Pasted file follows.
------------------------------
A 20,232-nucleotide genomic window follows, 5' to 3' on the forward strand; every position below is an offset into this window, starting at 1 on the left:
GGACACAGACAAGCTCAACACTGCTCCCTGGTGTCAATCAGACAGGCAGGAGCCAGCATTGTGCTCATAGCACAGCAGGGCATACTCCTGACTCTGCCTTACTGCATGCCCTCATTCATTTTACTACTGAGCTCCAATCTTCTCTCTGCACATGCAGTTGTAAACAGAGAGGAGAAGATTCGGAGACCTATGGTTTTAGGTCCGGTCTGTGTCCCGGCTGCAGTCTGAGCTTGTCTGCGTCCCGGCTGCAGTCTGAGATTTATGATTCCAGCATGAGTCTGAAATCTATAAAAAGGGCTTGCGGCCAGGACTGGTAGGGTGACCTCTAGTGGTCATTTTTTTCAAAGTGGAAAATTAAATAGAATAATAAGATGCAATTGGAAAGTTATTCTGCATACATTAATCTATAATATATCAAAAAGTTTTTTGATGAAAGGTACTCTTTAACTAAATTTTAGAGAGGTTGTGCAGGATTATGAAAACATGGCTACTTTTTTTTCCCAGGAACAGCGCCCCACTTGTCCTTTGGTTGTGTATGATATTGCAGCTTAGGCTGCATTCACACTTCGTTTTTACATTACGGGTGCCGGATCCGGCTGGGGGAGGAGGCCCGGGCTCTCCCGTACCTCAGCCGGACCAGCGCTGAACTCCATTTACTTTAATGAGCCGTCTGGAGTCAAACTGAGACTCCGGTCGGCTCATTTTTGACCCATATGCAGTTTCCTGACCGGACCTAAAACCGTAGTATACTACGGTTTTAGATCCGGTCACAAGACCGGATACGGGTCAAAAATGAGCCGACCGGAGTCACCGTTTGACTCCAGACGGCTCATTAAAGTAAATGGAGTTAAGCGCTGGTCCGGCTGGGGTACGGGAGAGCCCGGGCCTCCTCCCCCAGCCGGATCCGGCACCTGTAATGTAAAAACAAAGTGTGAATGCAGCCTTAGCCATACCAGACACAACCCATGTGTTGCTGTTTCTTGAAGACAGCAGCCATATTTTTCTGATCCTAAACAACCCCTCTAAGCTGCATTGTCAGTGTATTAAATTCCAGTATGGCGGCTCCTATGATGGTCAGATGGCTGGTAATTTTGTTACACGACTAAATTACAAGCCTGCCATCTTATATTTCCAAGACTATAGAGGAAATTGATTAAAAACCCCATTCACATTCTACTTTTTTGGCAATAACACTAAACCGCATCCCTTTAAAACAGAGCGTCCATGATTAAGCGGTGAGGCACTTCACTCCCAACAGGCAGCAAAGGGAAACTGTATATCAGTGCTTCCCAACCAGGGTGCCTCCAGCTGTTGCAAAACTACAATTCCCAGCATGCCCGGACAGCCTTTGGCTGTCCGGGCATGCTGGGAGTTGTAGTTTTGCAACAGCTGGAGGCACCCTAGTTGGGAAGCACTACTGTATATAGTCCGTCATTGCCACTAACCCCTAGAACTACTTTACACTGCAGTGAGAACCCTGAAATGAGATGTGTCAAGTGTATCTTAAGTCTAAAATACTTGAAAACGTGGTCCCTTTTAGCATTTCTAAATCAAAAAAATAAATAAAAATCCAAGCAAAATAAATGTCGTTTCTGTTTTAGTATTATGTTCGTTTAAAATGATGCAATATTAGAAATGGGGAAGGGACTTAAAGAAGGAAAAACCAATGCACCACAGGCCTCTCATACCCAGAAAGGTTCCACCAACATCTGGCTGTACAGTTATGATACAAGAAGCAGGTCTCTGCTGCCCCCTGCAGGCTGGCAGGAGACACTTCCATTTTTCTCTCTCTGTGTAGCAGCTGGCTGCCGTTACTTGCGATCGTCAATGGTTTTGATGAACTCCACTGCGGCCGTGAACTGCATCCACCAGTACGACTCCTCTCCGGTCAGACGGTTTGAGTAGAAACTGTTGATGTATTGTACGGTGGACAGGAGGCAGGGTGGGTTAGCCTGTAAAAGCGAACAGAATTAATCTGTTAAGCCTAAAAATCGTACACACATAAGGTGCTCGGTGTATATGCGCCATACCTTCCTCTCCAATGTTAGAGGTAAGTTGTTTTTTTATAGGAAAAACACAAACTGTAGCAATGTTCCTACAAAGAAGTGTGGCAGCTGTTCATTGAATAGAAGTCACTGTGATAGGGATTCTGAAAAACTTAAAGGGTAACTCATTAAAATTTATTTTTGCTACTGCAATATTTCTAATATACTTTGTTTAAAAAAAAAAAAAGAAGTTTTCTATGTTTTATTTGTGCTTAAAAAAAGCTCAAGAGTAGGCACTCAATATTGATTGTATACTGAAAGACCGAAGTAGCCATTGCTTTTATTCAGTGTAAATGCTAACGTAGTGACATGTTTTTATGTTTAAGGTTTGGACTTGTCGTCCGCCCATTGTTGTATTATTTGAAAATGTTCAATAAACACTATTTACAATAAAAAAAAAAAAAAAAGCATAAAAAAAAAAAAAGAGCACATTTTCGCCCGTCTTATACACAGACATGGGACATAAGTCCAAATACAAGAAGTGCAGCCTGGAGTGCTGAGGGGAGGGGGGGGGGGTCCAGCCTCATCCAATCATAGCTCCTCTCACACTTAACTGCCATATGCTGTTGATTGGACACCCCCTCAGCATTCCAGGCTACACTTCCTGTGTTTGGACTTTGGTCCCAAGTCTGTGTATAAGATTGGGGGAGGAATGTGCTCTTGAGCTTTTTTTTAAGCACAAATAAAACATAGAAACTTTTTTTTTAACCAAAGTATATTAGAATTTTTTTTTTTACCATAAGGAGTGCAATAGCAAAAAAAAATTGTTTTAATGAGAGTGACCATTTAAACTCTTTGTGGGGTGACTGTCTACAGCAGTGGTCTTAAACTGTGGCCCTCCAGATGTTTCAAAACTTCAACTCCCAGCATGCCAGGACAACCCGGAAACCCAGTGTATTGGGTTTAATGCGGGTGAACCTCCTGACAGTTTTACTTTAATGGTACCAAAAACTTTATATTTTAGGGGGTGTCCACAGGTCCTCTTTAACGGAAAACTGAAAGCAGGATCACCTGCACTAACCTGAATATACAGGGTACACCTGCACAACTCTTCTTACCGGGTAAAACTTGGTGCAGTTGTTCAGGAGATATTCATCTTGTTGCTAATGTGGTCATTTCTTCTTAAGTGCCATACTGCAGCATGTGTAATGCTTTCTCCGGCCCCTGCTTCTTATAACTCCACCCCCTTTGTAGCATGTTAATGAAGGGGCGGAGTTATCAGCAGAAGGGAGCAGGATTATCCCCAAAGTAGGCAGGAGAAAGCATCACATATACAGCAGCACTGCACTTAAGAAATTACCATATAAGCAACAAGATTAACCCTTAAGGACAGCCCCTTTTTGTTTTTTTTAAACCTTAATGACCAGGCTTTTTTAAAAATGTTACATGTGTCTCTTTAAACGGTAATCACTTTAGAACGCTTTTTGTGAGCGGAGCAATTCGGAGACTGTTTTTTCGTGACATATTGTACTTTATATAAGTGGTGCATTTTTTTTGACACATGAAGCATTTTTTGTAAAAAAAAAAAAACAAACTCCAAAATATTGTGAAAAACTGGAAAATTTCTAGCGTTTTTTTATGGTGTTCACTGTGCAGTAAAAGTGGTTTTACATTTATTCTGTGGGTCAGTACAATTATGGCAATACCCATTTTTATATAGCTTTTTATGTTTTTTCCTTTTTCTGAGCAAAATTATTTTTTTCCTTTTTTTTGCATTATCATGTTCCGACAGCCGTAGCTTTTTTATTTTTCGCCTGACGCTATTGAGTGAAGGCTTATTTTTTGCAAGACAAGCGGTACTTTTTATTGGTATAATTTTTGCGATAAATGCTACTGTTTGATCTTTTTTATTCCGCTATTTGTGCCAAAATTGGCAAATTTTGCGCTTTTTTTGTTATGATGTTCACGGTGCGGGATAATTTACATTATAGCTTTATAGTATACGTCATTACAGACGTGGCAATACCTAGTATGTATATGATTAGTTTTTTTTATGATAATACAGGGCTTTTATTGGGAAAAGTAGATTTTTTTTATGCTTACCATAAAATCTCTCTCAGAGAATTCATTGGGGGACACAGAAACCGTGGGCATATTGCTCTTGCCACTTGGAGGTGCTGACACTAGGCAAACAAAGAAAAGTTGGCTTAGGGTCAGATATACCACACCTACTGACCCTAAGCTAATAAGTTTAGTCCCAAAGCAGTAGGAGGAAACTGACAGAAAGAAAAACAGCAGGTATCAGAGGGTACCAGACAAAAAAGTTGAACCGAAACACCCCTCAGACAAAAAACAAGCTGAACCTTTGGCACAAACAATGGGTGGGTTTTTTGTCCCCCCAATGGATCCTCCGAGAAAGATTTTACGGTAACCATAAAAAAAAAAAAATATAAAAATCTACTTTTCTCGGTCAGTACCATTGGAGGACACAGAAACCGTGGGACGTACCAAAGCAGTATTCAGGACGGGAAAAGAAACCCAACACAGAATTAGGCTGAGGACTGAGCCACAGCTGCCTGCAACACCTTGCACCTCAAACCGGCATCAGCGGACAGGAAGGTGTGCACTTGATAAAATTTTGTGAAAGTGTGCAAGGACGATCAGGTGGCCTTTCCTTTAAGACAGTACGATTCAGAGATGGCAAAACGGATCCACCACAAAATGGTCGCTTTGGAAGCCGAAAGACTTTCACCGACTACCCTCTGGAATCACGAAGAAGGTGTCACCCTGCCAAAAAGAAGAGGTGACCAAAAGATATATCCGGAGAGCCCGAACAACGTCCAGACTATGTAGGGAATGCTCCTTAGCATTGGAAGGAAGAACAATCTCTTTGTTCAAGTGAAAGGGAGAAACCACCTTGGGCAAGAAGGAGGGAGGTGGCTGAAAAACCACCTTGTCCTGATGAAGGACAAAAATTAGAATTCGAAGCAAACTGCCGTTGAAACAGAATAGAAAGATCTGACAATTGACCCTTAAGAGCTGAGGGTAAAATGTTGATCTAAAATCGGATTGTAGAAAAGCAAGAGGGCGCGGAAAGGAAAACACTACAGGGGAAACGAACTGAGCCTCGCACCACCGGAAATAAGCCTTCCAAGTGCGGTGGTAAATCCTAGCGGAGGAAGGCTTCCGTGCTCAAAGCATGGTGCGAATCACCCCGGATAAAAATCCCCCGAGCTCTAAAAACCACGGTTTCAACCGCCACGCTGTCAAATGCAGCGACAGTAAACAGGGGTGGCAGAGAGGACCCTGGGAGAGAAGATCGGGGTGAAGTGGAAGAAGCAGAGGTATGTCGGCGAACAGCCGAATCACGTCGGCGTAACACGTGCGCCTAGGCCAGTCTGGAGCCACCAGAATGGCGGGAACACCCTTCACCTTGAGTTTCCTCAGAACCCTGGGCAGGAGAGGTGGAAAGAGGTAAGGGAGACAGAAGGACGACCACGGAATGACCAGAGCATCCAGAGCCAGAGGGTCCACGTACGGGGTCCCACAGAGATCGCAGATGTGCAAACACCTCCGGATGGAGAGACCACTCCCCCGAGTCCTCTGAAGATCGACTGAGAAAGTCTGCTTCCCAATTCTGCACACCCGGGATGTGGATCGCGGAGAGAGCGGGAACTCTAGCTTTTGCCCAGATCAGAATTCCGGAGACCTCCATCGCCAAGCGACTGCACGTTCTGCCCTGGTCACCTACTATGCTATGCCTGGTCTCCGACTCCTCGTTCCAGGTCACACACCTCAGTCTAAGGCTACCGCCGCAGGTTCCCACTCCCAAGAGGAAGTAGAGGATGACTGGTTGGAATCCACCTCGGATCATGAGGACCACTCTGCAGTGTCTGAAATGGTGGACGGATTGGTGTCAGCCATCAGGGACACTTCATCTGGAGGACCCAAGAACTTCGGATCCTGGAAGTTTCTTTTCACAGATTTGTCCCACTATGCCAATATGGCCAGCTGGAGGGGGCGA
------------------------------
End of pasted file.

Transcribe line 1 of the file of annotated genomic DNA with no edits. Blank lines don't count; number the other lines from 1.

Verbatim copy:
A 20,232-nucleotide genomic window follows, 5' to 3' on the forward strand; every position below is an offset into this window, starting at 1 on the left: